Book Review: Peter Pan by J.M Barrie

Ok so technically this is a play review but as I’ve only read the play in a book and haven’t watched it then we’ll just go with that.

Now until recently I thought I knew the story of Peter Pan because I’d seen the Disney film (and I’m sure many others have as well!) But I had never really experienced the magic or the darkness of Peter Pan until reading the play. I guess I had never really considered before just how sad the character of Peter Pan is.

There are a number of theories surrounding Peter Pan and The Never Land, one of which is that Peter and the Lost Boys are all dead. Another argues that Peter is actually a fairy. Now I can’t pretend to know what Barrie’s intention really was when creating Peter, perhaps he had little intention other than to entertain children. However, for me this play is about death, loss and the inability to move on.

Peter is stuck…both emotionally and physically. This play is less about the fantasy of never growing up and more about what it actually means to grow up. Peter seems to me to be a very innocent character, unaware of the feelings of Tinkerbell and Wendy who he is only able to see as a mother, the stage directions even state that Peter is never touched throughout the play which I find especially poignant. He doesn’t seem to understand why anyone wants to grow up yet at the same time he seems to struggle with his own inability to grow up.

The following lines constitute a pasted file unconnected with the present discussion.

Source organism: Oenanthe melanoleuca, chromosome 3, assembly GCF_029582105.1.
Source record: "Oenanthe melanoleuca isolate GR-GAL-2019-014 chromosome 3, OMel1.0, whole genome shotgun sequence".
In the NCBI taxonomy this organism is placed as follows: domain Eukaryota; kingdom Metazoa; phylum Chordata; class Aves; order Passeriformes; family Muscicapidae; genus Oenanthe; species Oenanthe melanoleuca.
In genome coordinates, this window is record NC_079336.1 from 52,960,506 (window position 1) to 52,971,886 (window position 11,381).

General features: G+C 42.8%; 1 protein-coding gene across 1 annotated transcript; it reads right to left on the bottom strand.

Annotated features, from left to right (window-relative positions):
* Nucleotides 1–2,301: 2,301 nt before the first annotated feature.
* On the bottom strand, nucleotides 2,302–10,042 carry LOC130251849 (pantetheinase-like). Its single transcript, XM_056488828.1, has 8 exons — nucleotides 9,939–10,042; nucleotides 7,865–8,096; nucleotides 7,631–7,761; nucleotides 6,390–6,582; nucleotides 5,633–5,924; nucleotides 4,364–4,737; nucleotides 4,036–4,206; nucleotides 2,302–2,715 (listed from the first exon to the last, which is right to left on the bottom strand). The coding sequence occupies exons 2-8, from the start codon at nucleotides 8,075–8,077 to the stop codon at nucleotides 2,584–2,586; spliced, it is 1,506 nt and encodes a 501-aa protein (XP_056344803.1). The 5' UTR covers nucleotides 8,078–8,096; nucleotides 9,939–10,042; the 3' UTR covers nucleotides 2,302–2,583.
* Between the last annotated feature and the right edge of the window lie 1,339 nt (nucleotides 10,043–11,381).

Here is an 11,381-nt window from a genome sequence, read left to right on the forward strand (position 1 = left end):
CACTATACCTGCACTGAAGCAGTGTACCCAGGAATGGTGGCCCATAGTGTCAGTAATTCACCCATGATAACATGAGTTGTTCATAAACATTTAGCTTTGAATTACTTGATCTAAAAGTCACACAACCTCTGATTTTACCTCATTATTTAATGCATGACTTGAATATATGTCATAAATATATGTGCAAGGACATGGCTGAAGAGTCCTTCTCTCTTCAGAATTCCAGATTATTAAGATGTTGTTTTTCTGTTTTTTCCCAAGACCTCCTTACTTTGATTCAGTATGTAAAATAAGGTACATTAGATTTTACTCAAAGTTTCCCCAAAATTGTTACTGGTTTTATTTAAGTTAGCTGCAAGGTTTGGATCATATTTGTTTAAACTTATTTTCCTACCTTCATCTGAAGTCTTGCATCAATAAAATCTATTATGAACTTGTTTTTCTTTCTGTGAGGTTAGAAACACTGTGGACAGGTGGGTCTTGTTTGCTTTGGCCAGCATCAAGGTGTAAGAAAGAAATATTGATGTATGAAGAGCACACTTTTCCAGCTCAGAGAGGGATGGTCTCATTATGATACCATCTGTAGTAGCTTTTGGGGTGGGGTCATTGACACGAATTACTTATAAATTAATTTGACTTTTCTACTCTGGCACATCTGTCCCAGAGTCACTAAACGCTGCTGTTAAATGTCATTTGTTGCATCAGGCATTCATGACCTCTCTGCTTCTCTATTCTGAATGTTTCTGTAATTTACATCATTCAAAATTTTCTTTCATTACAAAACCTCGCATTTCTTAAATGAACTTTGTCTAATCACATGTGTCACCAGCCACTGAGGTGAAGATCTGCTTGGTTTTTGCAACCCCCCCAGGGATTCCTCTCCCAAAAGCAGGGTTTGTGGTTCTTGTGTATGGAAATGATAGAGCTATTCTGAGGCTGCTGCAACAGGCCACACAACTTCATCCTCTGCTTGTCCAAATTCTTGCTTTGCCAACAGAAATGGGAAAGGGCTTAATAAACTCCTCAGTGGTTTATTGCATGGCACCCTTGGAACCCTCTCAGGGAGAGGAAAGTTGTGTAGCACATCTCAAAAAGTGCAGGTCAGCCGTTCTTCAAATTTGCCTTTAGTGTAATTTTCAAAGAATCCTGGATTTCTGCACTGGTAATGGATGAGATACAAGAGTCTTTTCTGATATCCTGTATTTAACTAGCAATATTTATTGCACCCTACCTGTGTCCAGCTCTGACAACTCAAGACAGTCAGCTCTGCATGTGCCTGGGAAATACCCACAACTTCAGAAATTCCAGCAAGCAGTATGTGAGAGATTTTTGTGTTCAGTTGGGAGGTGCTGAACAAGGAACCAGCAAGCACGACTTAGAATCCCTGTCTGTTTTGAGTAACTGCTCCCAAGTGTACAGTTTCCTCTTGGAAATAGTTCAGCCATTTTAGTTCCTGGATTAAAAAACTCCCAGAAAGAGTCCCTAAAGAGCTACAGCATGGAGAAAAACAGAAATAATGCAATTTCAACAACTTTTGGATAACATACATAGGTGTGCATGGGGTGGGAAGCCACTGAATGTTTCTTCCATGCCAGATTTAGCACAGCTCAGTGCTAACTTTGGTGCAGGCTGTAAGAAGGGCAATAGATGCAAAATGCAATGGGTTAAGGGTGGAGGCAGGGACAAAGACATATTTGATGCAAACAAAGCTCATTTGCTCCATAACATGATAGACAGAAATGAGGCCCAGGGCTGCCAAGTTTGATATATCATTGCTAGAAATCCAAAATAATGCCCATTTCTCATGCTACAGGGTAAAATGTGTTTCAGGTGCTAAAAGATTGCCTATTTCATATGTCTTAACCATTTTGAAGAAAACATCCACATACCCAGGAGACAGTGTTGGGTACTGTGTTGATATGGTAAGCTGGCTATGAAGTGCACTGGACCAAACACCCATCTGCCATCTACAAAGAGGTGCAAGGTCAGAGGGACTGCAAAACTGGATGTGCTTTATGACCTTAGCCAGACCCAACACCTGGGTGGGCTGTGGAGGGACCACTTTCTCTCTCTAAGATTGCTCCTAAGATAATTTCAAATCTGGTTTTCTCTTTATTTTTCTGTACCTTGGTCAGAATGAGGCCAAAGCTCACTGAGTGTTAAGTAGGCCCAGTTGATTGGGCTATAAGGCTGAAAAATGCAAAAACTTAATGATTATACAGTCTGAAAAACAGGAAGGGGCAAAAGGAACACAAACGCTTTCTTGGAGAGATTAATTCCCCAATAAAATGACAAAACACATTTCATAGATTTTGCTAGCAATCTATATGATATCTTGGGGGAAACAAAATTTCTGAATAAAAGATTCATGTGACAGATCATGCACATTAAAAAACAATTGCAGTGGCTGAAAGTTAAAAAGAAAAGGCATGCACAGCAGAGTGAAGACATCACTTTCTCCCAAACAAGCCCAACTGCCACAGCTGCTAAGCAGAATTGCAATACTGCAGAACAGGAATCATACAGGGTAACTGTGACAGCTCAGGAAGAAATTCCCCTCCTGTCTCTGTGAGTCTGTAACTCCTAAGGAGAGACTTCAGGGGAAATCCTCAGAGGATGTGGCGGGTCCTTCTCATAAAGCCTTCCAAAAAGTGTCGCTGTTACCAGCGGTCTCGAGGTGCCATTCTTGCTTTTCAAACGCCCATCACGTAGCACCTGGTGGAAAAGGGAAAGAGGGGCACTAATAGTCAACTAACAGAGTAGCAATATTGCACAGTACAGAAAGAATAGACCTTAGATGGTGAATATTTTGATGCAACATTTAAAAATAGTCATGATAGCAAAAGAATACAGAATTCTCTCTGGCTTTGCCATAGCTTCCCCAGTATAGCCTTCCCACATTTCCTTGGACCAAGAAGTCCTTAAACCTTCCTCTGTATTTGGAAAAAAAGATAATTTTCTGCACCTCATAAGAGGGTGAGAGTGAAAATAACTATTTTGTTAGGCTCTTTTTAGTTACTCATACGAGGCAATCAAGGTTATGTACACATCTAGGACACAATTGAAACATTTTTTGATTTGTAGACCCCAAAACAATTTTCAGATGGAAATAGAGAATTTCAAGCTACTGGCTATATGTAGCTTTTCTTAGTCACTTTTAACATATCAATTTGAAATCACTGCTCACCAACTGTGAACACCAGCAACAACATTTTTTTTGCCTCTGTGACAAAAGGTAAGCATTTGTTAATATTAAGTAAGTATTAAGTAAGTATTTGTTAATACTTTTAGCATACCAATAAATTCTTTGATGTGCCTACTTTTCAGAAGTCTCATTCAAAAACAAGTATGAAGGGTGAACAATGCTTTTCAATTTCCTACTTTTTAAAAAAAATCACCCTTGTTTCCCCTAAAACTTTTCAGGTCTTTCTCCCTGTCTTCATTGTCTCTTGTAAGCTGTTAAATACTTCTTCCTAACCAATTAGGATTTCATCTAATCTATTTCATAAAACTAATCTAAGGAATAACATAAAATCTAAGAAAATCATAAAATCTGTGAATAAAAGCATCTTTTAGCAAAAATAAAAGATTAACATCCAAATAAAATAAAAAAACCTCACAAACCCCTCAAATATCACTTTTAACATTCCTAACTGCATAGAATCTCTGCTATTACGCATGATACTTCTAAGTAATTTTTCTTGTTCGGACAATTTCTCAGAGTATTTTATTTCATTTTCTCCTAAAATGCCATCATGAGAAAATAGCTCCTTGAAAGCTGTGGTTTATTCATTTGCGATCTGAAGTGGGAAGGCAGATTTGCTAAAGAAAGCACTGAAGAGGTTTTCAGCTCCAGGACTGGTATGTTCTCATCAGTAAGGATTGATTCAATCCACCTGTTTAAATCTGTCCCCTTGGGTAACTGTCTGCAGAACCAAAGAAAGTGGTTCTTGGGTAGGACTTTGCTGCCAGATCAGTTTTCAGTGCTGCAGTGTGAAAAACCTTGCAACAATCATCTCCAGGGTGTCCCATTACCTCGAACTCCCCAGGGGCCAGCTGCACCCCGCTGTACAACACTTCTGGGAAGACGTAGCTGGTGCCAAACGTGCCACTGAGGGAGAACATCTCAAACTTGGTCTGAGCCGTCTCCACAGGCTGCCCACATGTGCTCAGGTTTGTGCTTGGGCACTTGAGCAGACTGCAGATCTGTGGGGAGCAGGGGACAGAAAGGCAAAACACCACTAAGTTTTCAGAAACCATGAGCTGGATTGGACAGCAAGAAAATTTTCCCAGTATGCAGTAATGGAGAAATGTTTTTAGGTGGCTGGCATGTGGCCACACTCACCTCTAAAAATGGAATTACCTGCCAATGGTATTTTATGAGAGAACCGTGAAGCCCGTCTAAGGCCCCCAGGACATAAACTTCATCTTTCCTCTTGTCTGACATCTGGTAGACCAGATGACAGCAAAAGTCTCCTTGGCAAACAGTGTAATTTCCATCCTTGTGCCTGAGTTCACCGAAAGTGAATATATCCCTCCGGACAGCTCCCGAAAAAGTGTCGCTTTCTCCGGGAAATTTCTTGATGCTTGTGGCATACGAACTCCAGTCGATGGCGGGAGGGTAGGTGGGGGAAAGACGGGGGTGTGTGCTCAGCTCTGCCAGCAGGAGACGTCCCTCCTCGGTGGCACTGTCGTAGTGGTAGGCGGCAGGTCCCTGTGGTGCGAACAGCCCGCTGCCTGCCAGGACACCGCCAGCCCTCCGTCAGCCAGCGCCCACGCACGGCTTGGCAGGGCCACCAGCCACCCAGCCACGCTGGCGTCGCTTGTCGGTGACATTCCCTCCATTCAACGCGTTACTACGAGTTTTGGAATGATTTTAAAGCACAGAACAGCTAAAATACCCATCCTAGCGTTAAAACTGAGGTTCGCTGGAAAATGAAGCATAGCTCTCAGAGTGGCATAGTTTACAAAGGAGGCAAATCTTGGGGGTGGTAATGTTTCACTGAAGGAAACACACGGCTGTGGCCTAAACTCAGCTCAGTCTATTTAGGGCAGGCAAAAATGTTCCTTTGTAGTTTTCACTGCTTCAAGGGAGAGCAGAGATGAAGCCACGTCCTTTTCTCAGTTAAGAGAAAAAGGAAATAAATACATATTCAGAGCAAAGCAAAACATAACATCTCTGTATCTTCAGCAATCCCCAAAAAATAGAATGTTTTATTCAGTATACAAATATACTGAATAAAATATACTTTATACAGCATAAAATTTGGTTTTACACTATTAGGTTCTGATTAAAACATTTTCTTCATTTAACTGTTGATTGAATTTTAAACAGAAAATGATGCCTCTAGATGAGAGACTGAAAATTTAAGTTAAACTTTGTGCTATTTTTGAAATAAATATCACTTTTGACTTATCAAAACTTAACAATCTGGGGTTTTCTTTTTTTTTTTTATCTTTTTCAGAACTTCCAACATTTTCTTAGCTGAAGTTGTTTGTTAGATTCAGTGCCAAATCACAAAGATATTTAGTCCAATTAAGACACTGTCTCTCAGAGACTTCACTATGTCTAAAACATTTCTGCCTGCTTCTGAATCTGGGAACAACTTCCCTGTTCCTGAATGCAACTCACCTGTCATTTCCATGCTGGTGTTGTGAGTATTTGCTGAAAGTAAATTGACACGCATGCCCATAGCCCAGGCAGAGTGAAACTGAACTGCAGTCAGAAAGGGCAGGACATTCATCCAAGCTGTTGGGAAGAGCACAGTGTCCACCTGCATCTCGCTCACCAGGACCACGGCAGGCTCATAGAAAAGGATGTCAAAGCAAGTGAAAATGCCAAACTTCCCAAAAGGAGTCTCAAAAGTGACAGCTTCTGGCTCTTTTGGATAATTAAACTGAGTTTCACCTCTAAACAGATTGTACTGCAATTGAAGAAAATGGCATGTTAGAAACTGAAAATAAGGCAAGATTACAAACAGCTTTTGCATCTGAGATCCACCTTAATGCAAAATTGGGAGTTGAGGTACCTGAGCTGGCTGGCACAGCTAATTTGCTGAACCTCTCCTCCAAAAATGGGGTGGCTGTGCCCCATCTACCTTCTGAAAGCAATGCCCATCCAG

It is made clear that Peter will never die, not just because he will never grow old but because he is invisible. When Hook attempts to injure him he is not even able to touch him. Hook in the end admits defeat as he realises the inevitable and unfair conclusion to their rivalry. Peter will always win.

In the end I was left wondering whether this is actually a story for children. For me as a child I never had the fantasy of staying a child I always just wanted to grow up. Perhaps this is an adults fantasy of returning to childhood, a supposedly easy and carefree time (which I’m sure we will all agree isn’t the reality of childhood). What Peter shows is that this fantasy comes with a cost, that it is not the perfect dream that adults make it out to be.

I could go on for days about my theories on this play and there is a lot that I haven’t mentioned here. My main point is that reading this play as an adult has completely changed my view of Peter Pan and I don’t think I could ever watch the Disney version in the same way again.

‘To die will be an awfully big adventure’
– J.M Barrie


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